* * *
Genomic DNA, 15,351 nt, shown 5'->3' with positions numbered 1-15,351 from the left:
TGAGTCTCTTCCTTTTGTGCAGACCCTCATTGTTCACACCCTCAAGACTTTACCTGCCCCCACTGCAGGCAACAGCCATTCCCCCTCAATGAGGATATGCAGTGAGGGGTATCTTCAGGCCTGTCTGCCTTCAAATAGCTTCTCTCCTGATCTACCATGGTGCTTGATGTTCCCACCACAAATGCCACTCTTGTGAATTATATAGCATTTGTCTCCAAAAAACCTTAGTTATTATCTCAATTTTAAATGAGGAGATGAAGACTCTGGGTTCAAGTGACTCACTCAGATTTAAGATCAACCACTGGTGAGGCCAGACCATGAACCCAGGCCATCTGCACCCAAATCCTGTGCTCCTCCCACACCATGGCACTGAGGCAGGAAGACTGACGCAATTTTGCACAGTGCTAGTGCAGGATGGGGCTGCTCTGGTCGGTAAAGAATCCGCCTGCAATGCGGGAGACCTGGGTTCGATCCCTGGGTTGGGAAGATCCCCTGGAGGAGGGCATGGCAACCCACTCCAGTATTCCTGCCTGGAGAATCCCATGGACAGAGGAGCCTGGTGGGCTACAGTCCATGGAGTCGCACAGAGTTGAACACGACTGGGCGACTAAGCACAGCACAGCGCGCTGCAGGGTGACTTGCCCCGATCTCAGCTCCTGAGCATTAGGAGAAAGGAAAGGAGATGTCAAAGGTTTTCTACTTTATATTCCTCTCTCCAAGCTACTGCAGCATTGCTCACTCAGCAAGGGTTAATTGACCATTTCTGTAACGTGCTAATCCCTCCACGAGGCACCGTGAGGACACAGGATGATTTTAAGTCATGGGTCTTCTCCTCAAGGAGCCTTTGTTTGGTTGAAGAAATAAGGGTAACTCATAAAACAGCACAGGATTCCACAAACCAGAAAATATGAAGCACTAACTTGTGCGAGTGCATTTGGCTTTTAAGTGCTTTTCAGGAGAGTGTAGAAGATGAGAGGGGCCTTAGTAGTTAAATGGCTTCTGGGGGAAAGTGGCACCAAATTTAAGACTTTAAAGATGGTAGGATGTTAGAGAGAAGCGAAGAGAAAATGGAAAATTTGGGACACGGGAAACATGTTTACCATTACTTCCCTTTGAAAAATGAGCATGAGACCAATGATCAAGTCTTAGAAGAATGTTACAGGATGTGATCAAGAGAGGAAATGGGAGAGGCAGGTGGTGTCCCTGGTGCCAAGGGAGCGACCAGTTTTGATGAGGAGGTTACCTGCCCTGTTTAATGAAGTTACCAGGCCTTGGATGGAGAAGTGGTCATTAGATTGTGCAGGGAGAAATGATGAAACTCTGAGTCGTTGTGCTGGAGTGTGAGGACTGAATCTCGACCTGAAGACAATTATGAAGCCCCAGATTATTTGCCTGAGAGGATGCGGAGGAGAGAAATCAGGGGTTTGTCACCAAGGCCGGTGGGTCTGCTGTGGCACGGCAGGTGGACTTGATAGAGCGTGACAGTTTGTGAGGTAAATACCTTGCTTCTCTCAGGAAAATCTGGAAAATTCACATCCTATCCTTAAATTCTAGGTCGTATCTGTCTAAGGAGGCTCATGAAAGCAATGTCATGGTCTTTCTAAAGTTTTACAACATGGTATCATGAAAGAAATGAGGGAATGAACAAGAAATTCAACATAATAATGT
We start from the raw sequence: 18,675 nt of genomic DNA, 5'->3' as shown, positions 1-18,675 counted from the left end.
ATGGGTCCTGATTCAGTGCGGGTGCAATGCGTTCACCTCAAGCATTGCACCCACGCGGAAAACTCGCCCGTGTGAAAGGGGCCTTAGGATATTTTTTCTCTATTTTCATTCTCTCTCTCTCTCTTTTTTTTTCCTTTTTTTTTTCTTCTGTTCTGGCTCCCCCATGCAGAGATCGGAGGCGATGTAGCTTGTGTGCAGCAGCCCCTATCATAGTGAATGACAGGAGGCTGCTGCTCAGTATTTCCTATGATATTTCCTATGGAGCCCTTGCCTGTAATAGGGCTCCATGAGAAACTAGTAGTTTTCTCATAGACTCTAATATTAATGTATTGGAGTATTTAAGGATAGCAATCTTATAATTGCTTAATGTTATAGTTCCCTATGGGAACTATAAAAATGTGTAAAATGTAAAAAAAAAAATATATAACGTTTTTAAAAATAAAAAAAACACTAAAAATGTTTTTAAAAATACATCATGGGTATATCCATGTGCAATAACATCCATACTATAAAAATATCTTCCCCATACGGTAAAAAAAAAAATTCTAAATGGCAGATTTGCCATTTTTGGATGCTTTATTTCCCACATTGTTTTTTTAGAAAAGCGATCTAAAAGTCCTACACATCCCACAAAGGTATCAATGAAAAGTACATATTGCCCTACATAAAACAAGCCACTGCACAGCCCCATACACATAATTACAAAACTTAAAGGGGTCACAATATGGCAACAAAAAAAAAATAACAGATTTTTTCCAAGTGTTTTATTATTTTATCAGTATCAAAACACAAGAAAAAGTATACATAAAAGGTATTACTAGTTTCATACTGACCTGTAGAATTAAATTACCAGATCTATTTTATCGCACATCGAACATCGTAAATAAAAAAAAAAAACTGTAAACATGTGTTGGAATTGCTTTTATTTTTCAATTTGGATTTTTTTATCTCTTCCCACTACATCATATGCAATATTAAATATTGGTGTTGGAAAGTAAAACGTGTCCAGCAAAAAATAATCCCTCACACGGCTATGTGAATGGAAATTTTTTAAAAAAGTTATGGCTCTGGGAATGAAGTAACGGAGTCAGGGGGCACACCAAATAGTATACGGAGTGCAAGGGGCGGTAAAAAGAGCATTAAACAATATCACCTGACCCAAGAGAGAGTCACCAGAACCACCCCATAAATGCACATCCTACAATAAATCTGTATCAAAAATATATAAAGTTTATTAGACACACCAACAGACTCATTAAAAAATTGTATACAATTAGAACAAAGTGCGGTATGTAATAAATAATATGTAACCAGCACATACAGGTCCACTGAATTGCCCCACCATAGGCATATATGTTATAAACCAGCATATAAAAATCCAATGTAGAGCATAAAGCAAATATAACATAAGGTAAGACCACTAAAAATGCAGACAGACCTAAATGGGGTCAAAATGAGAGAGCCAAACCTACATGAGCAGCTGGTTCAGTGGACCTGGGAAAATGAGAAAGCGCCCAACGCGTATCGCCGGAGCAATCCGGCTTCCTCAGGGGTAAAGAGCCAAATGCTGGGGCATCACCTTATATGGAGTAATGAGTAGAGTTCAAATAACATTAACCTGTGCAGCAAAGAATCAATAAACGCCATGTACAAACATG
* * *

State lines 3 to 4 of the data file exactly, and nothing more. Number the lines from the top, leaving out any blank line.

We start from the raw sequence: 18,675 nt of genomic DNA, 5'->3' as shown, positions 1-18,675 counted from the left end.
ATGGGTCCTGATTCAGTGCGGGTGCAATGCGTTCACCTCAAGCATTGCACCCACGCGGAAAACTCGCCCGTGTGAAAGGGGCCTTAGGATATTTTTTCTCTATTTTCATTCTCTCTCTCTCTCTTTTTTTTTCCTTTTTTTTTTCTTCTGTTCTGGCTCCCCCATGCAGAGATCGGAGGCGATGTAGCTTGTGTGCAGCAGCCCCTATCATAGTGAATGACAGGAGGCTGCTGCTCAGTATTTCCTATGATATTTCCTATGGAGCCCTTGCCTGTAATAGGGCTCCATGAGAAACTAGTAGTTTTCTCATAGACTCTAATATTAATGTATTGGAGTATTTAAGGATAGCAATCTTATAATTGCTTAATGTTATAGTTCCCTATGGGAACTATAAAAATGTGTAAAATGTAAAAAAAAAAATATATAACGTTTTTAAAAATAAAAAAAACACTAAAAATGTTTTTAAAAATACATCATGGGTATATCCATGTGCAATAACATCCATACTATAAAAATATCTTCCCCATACGGTAAAAAAAAAAATTCTAAATGGCAGATTTGCCATTTTTGGATGCTTTATTTCCCACATTGTTTTTTTAGAAAAGCGATCTAAAAGTCCTACACATCCCACAAAGGTATCAATGAAAAGTACATATTGCCCTACATAAAACAAGCCACTGCACAGCCCCATACACATAATTACAAAACTTAAAGGGGTCACAATATGGCAACAAAAAAAAAATAACAGATTTTTTCCAAGTGTTTTATTATTTTATCAGTATCAAAACACAAGAAAAAGTATACATAAAAGGTATTACTAGTTTCATACTGACCTGTAGAATTAAATTACCAGATCTATTTTATCGCACATCGAACATCGTAAATAAAAAAAAAAAACTGTAAACATGTGTTGGAATTGCTTTTATTTTTCAATTTGGATTTTTTTATCTCTTCCCACTACATCATATGCAATATTAAATATTGGTGTTGGAAAGTAAAACGTGTCCAGCAAAAAATAATCCCTCACACGGCTATGTGAATGGAAATTTTTTAAAAAAGTTATGGCTCTGGGAATGAAGTAACGGAGTCAGGGGGCACACCAAATAGTATACGGAGTGCAAGGGGCGGTAAAAAGAGCATTAAACAATATCACCTGACCCAAGAGAGAGTCACCAGAACCACCCCATAAATGCACATCCTACAATAAATCTGTATCAAAAATATATAAAGTTTATTAGACACACCAACAGACTCATTAAAAAATTGTATACAATTAGAACAAAGTGCGGTATGTAATAAATAATATGTAACCAGCACATACAGGTCCACTGAATTGCCCCACCATAGGCATATATGTTATAAACCAGCATATAAAAATCCAATGTAGAGCATAAAGCAAATATAACATAAGGTAAGACCACTAAAAATGCAGACAGACCTAAATGGGGTCAAAATGAGAGAGCCAAACCTACATGAGCAGCTGGTTCAGTGGACCTGGGAAAATGAGAAAGCGCCCAACGCGTATCGCCGGAGCAATCCGGCTTCCTCAGGGGTAAAGAGCCAAATGCTGGGGCATCACCTTATATGGAGTAATGAGTAGAGTTCAAATAACATTAACCTGTGCAGCAAAGAATCAATAAACGCCATGTACAAACATG